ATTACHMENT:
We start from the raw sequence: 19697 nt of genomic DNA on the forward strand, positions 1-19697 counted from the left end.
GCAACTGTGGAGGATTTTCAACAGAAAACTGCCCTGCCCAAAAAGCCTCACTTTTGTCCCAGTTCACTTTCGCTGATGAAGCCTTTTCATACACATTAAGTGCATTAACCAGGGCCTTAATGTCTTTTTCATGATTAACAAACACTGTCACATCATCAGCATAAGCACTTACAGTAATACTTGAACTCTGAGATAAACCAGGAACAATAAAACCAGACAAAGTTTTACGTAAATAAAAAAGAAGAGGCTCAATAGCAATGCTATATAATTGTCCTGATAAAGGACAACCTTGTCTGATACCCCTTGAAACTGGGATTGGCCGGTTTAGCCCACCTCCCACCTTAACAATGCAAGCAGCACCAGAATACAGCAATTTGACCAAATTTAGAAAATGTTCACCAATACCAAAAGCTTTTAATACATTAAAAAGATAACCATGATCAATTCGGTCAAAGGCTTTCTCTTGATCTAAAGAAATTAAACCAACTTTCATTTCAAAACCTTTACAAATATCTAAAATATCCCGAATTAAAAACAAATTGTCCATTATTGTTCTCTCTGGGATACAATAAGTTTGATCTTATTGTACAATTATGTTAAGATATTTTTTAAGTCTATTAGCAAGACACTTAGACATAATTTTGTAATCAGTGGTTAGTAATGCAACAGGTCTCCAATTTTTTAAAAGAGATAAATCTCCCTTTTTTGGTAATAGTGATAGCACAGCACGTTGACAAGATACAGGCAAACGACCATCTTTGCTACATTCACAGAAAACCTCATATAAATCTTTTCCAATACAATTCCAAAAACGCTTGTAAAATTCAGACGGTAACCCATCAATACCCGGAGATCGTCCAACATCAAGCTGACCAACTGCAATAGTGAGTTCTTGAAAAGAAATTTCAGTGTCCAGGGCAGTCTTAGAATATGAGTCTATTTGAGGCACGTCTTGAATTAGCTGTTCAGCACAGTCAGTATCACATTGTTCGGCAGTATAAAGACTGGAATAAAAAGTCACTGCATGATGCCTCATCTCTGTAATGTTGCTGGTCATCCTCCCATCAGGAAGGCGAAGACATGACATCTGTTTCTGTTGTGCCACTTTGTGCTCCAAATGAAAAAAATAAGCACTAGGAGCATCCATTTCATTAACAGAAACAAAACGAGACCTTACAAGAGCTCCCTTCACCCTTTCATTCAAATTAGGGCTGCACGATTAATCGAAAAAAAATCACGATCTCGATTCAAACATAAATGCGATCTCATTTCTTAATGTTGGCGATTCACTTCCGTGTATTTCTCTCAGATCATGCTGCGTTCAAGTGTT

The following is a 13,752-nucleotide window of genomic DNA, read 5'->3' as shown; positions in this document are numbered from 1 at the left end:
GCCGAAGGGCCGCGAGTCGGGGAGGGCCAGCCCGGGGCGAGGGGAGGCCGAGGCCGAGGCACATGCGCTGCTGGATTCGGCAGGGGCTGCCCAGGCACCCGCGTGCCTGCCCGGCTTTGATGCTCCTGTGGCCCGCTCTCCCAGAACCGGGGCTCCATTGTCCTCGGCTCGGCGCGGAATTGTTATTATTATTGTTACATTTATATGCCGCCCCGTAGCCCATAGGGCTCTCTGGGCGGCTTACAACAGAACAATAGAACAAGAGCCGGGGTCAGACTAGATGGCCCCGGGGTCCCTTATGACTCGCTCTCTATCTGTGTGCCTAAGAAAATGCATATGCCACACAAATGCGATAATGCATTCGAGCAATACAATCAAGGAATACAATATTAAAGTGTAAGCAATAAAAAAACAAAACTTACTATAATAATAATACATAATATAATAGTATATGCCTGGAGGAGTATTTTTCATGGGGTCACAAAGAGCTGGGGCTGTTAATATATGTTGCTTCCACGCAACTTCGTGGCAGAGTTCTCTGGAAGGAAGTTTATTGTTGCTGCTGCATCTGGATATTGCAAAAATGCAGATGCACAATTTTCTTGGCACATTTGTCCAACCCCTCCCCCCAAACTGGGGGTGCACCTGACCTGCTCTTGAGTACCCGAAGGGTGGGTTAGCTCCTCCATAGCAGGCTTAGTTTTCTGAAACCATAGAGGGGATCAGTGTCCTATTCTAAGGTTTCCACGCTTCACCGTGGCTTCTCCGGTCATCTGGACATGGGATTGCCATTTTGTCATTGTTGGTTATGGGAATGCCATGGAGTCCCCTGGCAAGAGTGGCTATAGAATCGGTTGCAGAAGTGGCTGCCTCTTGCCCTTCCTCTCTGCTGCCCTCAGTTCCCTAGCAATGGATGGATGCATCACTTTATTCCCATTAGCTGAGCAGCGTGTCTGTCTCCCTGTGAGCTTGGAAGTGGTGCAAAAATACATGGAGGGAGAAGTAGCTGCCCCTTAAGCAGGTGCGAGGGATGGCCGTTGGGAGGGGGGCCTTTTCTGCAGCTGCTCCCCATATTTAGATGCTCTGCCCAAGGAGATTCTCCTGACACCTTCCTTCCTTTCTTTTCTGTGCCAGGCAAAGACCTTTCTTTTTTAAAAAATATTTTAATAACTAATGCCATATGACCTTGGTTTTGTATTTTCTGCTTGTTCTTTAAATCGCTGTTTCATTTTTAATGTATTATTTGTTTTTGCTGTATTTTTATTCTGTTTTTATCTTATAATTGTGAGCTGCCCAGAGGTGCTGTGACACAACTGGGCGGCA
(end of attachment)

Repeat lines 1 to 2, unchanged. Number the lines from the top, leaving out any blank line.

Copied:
We start from the raw sequence: 19697 nt of genomic DNA on the forward strand, positions 1-19697 counted from the left end.
GCAACTGTGGAGGATTTTCAACAGAAAACTGCCCTGCCCAAAAAGCCTCACTTTTGTCCCAGTTCACTTTCGCTGATGAAGCCTTTTCATACACATTAAGTGCATTAACCAGGGCCTTAATGTCTTTTTCATGATTAACAAACACTGTCACATCATCAGCATAAGCACTTACAGTAATACTTGAACTCTGAGATAAACCAGGAACAATAAAACCAGACAAAGTTTTACGTAAATAAAAAAGAAGAGGCTCAATAGCAATGCTATATAATTGTCCTGATAAAGGACAACCTTGTCTGATACCCCTTGAAACTGGGATTGGCCGGTTTAGCCCACCTCCCACCTTAACAATGCAAGCAGCACCAGAATACAGCAATTTGACCAAATTTAGAAAATGTTCACCAATACCAAAAGCTTTTAATACATTAAAAAGATAACCATGATCAATTCGGTCAAAGGCTTTCTCTTGATCTAAAGAAATTAAACCAACTTTCATTTCAAAACCTTTACAAATATCTAAAATATCCCGAATTAAAAACAAATTGTCCATTATTGTTCTCTCTGGGATACAATAAGTTTGATCTTATTGTACAATTATGTTAAGATATTTTTTAAGTCTATTAGCAAGACACTTAGACATAATTTTGTAATCAGTGGTTAGTAATGCAACAGGTCTCCAATTTTTTAAAAGAGATAAATCTCCCTTTTTTGGTAATAGTGATAGCACAGCACGTTGACAAGATACAGGCAAACGACCATCTTTGCTACATTCACAGAAAACCTCATATAAATCTTTTCCAATACAATTCCAAAAACGCTTGTAAAATTCAGACGGTAACCCATCAATACCCGGAGATCGTCCAACATCAAGCTGACCAACTGCAATAGTGAGTTCTTGAAAAGAAATTTCAGTGTCCAGGGCAGTCTTAGAATATGAGTCTATTTGAGGCACGTCTTGAATTAGCTGTTCAGCACAGTCAGTATCACATTGTTCGGCAGTATAAAGACTGGAATAAAAAGTCACTGCATGATGCCTCATCTCTGTAATGTTGCTGGTCATCCTCCCATCAGGAAGGCGAAGACATGACATCTGTTTCTGTTGTGCCACTTTGTGCTCCAAATGAAAAAAATAAGCACTAGGAGCATCCATTTCATTAACAGAAACAAAACGAGACCTTACAAGAGCTCCCTTCACCCTTTCATTCAAATTAGGGCTGCACGATTAATCGAAAAAAAATCACGATCTCGATTCAAACATAAATGCGATCTCATTTCTTAATGTTGGCGATTCACTTCCGTGTATTTCTCTCAGATCATGCTGCGTTCAAGTGTT